Patiala House court was on Friday told by three witnesses that MJ Akbar, the editor-turned-politician who was forced to quit as minister in the NDA government following multiple charges of molestation and even rape by scores of women, was in fact “a fine gentleman, a hard working professional and… a person of high integrity”.
The testimonies came when the criminal defamation case filed by the BJP MP against Priya Ramani was taken up for hearing before the court of Additional Chief Metropolitan Magistrate Samar Vishal. After hearing three witnesses, the court fixed January 11 as the next date for recording of statements of rest of the witnesses in the case against Ramani.
Witness Sunil Gujral, a warehouse businessman based in Delhi who claimed to have known Akbar since 1979-80 and was also a partner of Akbar told the court that in all the years he has known Akbar, he never heard any whisper regarding misconduct or misbehaviour of any kind. He said Ramani’s charges came as a shock to him and left him disturbed and had come out in support of Akbar taking into consideration the “that irreparable damage done to Akbar reputation in my estimation as well as in estimation of my friend circle and acquaintances.” The testimonies of the other two also went along similar lines.
Akbar stepped down as the minister of state for external affairs in October after Ramani and a number of other women accused him of sexual harassment and inappropriate behaviour at various stages of his journalistic career.
The 67-year-old former editor responded by suing Ramani, who sparked off the barrage of allegations, for criminal defamation in a Delhi court.
Dismissing all the allegations, the former editor of The Telegraph, Deccan Chronicle and The Asian Age newspapers, had said that these were “malicious, fabricated and salacious” intended to harm his reputation.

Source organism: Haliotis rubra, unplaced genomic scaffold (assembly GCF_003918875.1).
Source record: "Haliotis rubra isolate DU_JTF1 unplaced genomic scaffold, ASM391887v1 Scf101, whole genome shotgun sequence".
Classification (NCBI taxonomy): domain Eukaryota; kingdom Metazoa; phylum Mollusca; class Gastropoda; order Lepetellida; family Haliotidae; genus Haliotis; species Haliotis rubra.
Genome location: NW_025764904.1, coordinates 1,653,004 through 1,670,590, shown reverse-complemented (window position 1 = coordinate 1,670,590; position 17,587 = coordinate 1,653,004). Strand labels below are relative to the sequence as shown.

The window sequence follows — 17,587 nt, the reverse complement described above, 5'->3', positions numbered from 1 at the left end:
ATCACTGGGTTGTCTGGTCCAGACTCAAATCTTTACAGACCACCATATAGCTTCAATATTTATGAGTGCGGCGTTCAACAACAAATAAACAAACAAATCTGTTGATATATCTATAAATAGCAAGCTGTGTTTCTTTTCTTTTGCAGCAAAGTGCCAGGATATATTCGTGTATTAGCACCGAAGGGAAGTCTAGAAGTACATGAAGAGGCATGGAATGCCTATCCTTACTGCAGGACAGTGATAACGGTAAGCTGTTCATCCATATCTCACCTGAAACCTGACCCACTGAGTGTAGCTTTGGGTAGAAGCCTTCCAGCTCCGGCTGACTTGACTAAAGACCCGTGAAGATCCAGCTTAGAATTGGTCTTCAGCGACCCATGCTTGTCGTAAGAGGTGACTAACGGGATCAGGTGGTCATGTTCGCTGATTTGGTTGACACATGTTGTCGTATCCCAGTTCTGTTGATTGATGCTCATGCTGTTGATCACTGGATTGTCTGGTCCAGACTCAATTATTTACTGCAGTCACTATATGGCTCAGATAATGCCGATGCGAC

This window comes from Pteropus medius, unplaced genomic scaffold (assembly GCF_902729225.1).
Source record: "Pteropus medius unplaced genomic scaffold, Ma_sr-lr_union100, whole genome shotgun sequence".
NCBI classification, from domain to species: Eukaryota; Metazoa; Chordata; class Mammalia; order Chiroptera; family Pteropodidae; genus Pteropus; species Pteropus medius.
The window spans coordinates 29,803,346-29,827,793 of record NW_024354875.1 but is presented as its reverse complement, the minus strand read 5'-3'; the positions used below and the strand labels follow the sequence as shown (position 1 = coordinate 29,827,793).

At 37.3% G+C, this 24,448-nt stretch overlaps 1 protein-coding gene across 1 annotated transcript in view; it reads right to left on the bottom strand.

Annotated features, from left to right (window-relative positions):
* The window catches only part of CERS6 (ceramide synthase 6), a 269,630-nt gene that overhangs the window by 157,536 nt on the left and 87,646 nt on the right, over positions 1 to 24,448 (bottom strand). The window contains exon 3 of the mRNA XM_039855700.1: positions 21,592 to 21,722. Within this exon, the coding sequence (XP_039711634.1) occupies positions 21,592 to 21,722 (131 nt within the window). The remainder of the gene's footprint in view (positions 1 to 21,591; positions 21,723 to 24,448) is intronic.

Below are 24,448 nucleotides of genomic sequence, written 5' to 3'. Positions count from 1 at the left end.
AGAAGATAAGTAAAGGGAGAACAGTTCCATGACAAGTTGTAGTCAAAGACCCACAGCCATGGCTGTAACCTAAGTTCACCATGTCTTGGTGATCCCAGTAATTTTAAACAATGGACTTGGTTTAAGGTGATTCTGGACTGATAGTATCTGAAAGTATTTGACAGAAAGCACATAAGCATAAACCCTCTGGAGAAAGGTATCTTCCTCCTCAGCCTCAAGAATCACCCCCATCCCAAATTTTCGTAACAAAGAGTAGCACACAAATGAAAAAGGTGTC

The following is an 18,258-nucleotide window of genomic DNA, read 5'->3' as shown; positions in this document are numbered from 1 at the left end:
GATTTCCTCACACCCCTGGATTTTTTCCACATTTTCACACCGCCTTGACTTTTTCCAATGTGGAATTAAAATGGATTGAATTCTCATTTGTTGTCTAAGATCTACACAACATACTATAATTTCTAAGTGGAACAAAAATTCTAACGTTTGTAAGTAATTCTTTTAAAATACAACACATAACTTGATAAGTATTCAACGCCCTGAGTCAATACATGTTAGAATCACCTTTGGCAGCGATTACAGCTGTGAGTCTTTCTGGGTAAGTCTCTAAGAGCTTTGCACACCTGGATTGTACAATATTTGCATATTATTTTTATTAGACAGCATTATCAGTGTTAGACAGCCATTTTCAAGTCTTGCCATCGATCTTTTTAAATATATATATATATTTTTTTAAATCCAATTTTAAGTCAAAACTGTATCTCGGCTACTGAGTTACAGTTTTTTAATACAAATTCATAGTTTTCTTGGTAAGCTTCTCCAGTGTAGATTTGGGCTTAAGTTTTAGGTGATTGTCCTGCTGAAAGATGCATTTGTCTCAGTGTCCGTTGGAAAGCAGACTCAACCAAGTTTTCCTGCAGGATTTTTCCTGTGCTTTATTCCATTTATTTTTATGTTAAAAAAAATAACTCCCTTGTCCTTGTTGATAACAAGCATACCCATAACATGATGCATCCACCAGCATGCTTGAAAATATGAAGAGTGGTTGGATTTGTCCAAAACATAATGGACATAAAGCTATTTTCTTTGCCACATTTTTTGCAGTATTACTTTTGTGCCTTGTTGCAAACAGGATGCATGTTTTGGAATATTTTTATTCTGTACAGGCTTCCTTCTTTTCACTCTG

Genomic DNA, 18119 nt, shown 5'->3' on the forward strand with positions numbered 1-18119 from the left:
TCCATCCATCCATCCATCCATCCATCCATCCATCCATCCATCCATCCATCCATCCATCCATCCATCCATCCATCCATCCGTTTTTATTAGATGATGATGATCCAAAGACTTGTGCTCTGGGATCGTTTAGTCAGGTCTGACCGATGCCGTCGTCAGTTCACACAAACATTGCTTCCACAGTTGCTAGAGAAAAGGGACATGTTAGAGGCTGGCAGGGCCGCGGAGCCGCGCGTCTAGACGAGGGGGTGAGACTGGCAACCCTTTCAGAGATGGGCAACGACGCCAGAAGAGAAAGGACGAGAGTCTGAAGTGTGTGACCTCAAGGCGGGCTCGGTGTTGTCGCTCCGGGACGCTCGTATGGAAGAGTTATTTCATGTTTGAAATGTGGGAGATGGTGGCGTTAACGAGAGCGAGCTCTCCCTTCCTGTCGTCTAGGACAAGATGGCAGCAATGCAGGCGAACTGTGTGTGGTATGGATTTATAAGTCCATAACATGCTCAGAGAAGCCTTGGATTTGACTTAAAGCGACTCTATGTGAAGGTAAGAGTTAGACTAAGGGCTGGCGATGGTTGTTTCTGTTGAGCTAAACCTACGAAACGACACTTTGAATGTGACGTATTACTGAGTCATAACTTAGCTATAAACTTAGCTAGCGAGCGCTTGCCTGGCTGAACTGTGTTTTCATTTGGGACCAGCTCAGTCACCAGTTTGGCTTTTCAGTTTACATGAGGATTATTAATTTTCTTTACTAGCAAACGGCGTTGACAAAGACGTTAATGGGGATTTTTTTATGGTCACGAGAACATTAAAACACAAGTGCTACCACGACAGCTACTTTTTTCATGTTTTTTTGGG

Ramani has said she is “ready to fight allegations of defamation laid against me, as truth and the absolute truth is my only defence”.
Akbar has also been accused of rape by Pallavi Gogoi, the chief business editor of National Public Radio (NPR), a Washington-based American media organisation. She detailed the “most painful memories” of her life in an article in The Washington Post, accusing Akbar, the editor-in-chief of the The Asian Age newspaper at that time, of using his position to prey on her 23 years ago.
Joyeeta Basu, the editor of Sunday Guardian, was one of the first witnesses to testify in the case on November 12. She had said Ramani posted all her tweets “intentionally with a purpose to harm” Akbar’s “reputation and goodwill”.
She said she has worked with Akbar for 20 years and had not heard anything untoward from the staff of the organisation where they worked together. He was a public figure who was held in high esteem, she said.
There are six witnesses, including Basu, from Akbar’s side.
—India Legal Bureau